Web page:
The controversy then centers on the experience of the petitioner.

The Commission contends that the experience of Medenilla is basically in the field of journalism and not in Human Resource Development. The Commission also alleges that since the petitioner is merely a contractual employee, in the absence of superior qualifications, the private respondents must be preferred not only for the reason that they are permanent career service employees but most especially because they are next-in-rank to the disputed position.

In support of its argument, the Commission cited in the disputed resolution, the case of Millares v. Subido, 20 SCRA 954 where this Court held:

. . . A vacant position shall be filled by promotion of the ranking officer or employee. And only where, for special reason or reasons of which the affected officer or employee will be notified, this mode of recruitment on selection cannot be observed, that the position may be filled by transfer, or re-employment, or by getting from the certified list of appropriate eligibles, in that order.

Finally, the public respondent advances the view that, since the Revised Administrative Code of 1987 now provides that the Commission shall “take appropriate action on all appointment” its authority, therefore, is no longer limited to the mere approval or disapproval of appointments submitted to it.

A careful review of the records of the case, will reveal that the petitioner possesses the requisite experience for the contested position.

The petitioner, not only was a cum laude graduate from the University of the Philippines, she has also acquired plenty of experience in the field of Human Resource Development, to wit:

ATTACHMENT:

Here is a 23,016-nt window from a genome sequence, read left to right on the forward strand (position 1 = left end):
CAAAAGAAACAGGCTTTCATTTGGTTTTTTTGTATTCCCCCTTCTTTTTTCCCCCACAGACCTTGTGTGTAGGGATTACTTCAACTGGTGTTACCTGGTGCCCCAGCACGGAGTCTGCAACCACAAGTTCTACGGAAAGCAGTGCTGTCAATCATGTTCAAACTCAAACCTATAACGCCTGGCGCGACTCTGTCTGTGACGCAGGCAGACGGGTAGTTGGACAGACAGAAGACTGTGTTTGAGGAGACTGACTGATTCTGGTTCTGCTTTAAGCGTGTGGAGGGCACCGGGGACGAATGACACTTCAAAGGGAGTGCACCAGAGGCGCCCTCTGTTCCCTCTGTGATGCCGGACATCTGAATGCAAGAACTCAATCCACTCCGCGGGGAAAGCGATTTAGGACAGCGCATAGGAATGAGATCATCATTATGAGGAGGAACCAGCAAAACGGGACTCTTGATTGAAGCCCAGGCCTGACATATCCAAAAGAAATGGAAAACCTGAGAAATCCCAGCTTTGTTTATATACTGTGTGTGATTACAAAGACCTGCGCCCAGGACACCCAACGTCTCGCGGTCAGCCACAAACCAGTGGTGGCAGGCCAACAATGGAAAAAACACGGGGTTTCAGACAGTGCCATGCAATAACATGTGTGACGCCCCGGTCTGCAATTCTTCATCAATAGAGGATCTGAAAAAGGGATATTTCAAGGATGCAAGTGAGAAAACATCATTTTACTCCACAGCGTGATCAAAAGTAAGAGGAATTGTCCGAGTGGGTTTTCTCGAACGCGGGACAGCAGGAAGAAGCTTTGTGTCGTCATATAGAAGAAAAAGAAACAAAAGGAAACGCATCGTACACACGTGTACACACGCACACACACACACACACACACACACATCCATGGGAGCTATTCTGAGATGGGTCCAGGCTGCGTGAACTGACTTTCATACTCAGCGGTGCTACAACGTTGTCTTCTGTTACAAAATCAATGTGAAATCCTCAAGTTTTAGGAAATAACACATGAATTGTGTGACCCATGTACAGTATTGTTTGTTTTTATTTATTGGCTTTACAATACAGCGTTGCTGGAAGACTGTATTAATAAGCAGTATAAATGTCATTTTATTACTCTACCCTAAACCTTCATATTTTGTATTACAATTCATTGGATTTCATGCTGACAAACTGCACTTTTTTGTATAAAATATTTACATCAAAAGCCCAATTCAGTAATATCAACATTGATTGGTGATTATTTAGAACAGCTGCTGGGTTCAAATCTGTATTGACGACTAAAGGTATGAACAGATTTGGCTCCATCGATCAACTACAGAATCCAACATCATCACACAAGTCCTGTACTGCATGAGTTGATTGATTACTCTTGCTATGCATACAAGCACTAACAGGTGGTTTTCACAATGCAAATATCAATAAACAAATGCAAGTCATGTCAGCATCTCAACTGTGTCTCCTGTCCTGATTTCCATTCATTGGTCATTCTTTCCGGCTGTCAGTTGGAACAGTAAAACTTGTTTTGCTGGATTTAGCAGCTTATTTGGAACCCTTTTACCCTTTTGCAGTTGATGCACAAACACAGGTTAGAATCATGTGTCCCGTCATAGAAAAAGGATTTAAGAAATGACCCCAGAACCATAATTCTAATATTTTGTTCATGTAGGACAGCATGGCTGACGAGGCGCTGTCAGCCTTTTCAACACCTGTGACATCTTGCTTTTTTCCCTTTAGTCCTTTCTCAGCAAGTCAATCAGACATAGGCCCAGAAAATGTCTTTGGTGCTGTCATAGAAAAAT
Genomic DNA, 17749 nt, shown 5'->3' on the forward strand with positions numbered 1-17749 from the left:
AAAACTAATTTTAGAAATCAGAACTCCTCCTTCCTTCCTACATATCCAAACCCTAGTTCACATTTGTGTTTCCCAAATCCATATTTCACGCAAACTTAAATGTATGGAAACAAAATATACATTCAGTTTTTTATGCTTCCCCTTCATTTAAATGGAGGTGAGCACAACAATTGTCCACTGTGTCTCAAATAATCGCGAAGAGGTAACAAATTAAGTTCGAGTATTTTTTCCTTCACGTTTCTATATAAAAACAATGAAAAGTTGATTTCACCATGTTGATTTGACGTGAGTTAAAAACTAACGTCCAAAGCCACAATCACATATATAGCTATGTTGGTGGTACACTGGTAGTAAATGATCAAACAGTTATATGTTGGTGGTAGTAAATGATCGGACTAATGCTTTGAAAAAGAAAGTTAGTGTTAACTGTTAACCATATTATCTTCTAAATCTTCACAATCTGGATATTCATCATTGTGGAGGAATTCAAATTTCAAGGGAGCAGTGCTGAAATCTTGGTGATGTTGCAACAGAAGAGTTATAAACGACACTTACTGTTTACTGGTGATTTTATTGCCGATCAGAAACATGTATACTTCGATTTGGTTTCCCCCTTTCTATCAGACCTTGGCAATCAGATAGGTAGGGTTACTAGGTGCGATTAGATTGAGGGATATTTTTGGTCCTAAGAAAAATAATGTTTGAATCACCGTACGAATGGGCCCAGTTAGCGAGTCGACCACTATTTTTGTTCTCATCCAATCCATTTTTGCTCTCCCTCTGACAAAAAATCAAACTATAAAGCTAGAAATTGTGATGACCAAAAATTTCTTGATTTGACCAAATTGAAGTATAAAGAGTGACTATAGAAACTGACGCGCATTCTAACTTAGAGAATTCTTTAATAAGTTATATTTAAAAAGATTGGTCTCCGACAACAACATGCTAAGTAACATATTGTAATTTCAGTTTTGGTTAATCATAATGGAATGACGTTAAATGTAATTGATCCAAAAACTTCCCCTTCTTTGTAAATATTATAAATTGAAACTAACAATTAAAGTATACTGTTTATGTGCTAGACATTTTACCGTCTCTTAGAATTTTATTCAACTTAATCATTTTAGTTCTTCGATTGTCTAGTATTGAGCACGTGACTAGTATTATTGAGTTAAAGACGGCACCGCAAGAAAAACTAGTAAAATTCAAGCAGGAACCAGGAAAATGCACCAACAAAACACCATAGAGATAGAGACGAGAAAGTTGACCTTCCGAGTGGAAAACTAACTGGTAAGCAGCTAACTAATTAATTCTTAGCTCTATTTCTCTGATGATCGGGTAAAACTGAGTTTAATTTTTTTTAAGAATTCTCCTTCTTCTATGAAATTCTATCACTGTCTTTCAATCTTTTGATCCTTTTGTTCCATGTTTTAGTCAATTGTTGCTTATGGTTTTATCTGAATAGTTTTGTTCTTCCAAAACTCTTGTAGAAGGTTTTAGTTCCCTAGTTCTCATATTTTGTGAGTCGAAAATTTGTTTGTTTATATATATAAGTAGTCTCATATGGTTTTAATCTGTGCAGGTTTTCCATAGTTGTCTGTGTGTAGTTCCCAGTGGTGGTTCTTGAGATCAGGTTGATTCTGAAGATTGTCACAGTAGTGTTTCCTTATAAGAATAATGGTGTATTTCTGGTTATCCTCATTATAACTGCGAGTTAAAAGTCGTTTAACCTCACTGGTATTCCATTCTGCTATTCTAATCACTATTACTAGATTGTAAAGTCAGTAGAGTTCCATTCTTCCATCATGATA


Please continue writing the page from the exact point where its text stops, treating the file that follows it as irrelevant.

She was rated and ranked number one in the Trainor’s Training Program (120 hours) conducted for the DPWH by the Phil-Tao, Inc., a private firm. Ms. Dellosa was ranked number 7, Mrs. Juria was ranked number 10; Mrs. Burdeos did not attend the seminar. This training program was undertaken to strengthen the capabilities of HRD personnel, and to make them more effective in the discharge of their functions.

She is a recipient of a special commendation, given by Executive Director Remedios I. Rikken of the National Commission in the Role of Filipino Woman, for her efficiency and exemplary performance as a facilitator in the conduct of the workshops during the Second Congress of Women in Government. (Letter of Ms. Rikken addressed to Sec. Estuar attached as ANNEX “B”.).

She obtained in her on-going MBA studies at the De La Salle University, which she pursued as an entrance scholar, the highest grade of 4.0, equivalent to “Excellent” in 2 HRD related subjects –– Organizational Management –– which call for the integration of concepts with concrete experience.

She participated in the preparation and dissemination of the corporate planning processes installed and institutionalized in the DPWH. Corporate Planning was introduced by Secretary Fiorello R. Estuar and is now being implemented in all government offices as instructed by the President.